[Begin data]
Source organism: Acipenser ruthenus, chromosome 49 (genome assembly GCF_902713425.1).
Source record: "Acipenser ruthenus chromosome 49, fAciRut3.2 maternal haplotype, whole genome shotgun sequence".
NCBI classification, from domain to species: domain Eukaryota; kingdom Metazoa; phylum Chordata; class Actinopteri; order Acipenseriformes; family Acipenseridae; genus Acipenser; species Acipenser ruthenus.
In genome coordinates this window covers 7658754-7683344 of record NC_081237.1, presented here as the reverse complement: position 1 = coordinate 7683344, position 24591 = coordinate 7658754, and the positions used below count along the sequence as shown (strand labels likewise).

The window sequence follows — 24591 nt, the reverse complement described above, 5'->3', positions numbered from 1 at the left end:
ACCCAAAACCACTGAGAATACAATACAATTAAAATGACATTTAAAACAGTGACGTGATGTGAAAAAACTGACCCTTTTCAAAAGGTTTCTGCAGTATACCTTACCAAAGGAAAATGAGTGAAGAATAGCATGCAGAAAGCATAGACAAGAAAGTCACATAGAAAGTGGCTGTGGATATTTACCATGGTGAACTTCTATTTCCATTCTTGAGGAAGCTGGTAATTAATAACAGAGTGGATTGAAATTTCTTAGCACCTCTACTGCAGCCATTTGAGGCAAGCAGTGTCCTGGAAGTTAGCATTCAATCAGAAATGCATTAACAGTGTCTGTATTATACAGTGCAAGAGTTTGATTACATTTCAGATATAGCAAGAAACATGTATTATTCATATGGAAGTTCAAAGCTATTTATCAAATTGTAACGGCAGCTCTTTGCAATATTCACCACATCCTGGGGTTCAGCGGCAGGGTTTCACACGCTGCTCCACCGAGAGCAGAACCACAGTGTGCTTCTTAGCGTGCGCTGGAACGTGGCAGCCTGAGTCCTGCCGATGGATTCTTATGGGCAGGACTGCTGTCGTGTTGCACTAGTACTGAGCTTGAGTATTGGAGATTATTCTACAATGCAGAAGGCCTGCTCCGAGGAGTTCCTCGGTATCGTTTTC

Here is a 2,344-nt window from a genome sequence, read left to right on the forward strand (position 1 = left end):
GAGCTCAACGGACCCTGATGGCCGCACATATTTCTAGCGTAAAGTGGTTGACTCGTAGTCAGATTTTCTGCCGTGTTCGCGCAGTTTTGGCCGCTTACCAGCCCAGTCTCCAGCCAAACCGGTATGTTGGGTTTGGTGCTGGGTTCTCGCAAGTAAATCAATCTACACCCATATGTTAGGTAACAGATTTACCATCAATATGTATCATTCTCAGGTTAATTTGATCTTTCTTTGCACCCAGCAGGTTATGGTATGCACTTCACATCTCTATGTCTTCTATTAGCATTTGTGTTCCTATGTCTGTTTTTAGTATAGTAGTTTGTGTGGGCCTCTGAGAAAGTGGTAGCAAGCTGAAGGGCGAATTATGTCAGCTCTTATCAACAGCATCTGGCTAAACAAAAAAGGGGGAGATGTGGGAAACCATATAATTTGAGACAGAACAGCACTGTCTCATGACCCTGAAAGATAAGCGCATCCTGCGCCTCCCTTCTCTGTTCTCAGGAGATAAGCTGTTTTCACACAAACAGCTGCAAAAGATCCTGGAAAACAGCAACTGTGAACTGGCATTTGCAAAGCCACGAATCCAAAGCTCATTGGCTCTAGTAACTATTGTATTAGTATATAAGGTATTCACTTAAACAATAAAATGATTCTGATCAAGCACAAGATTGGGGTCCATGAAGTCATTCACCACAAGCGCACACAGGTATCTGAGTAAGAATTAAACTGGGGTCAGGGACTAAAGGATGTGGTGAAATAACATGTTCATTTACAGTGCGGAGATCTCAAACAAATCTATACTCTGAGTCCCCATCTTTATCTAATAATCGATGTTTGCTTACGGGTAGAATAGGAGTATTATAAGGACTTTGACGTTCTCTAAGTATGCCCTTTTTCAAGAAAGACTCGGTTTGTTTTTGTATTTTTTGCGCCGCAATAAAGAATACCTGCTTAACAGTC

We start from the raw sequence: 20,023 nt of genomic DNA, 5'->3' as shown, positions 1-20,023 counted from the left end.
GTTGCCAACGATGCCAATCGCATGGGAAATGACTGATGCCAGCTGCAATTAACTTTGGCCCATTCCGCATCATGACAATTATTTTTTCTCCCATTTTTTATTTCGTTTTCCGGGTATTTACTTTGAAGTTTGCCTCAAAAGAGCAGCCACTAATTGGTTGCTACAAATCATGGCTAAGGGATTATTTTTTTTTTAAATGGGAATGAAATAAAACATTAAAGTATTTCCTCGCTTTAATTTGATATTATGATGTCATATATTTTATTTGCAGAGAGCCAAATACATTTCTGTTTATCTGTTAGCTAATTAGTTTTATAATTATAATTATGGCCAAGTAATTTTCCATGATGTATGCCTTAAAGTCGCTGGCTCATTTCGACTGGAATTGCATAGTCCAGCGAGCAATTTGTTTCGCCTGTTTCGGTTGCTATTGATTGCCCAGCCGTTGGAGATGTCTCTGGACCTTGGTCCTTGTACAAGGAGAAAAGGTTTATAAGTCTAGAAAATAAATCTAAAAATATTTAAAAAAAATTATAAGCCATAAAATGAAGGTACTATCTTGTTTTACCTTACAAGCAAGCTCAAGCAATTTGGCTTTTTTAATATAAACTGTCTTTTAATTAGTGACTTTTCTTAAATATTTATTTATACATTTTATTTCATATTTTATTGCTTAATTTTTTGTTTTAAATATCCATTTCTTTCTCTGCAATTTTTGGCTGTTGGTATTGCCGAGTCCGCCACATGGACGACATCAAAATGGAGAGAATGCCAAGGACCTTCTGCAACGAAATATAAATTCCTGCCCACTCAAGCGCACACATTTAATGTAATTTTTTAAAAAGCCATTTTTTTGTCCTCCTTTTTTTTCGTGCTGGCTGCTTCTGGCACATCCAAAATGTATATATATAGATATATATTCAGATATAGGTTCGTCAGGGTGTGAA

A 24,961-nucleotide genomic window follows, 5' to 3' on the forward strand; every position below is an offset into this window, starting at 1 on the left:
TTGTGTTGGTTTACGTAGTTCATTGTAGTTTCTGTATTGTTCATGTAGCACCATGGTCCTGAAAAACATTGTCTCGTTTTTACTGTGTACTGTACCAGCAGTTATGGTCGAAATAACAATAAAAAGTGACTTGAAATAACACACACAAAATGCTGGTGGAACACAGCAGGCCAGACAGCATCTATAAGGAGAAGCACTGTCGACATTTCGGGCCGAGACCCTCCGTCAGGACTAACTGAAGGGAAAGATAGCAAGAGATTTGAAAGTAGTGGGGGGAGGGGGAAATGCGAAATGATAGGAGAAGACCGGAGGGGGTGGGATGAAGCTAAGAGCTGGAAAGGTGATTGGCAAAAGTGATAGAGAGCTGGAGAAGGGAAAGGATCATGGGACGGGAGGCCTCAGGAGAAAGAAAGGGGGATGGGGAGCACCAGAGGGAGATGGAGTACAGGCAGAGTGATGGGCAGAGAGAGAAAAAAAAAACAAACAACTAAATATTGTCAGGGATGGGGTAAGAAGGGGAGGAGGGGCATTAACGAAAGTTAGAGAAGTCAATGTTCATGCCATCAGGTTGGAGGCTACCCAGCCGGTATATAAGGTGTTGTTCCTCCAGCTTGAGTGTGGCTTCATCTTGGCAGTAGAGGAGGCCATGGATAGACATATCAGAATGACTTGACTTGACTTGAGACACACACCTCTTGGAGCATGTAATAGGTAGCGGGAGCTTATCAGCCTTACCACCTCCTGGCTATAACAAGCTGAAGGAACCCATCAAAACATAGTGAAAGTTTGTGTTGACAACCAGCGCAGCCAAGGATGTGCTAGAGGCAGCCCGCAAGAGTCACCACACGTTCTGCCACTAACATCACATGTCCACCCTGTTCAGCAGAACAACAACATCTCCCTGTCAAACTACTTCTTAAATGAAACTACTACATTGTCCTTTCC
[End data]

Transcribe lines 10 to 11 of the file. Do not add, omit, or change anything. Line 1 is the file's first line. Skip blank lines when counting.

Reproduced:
GTTGCCAACGATGCCAATCGCATGGGAAATGACTGATGCCAGCTGCAATTAACTTTGGCCCATTCCGCATCATGACAATTATTTTTTCTCCCATTTTTTATTTCGTTTTCCGGGTATTTACTTTGAAGTTTGCCTCAAAAGAGCAGCCACTAATTGGTTGCTACAAATCATGGCTAAGGGATTATTTTTTTTTTAAATGGGAATGAAATAAAACATTAAAGTATTTCCTCGCTTTAATTTGATATTATGATGTCATATATTTTATTTGCAGAGAGCCAAATACATTTCTGTTTATCTGTTAGCTAATTAGTTTTATAATTATAATTATGGCCAAGTAATTTTCCATGATGTATGCCTTAAAGTCGCTGGCTCATTTCGACTGGAATTGCATAGTCCAGCGAGCAATTTGTTTCGCCTGTTTCGGTTGCTATTGATTGCCCAGCCGTTGGAGATGTCTCTGGACCTTGGTCCTTGTACAAGGAGAAAAGGTTTATAAGTCTAGAAAATAAATCTAAAAATATTTAAAAAAAATTATAAGCCATAAAATGAAGGTACTATCTTGTTTTACCTTACAAGCAAGCTCAAGCAATTTGGCTTTTTTAATATAAACTGTCTTTTAATTAGTGACTTTTCTTAAATATTTATTTATACATTTTATTTCATATTTTATTGCTTAATTTTTTGTTTTAAATATCCATTTCTTTCTCTGCAATTTTTGGCTGTTGGTATTGCCGAGTCCGCCACATGGACGACATCAAAATGGAGAGAATGCCAAGGACCTTCTGCAACGAAATATAAATTCCTGCCCACTCAAGCGCACACATTTAATGTAATTTTTTAAAAAGCCATTTTTTTGTCCTCCTTTTTTTTCGTGCTGGCTGCTTCTGGCACATCCAAAATGTATATATATAGATATATATTCAGATATAGGTTCGTCAGGGTGTGAA

A 24,961-nucleotide genomic window follows, 5' to 3' on the forward strand; every position below is an offset into this window, starting at 1 on the left: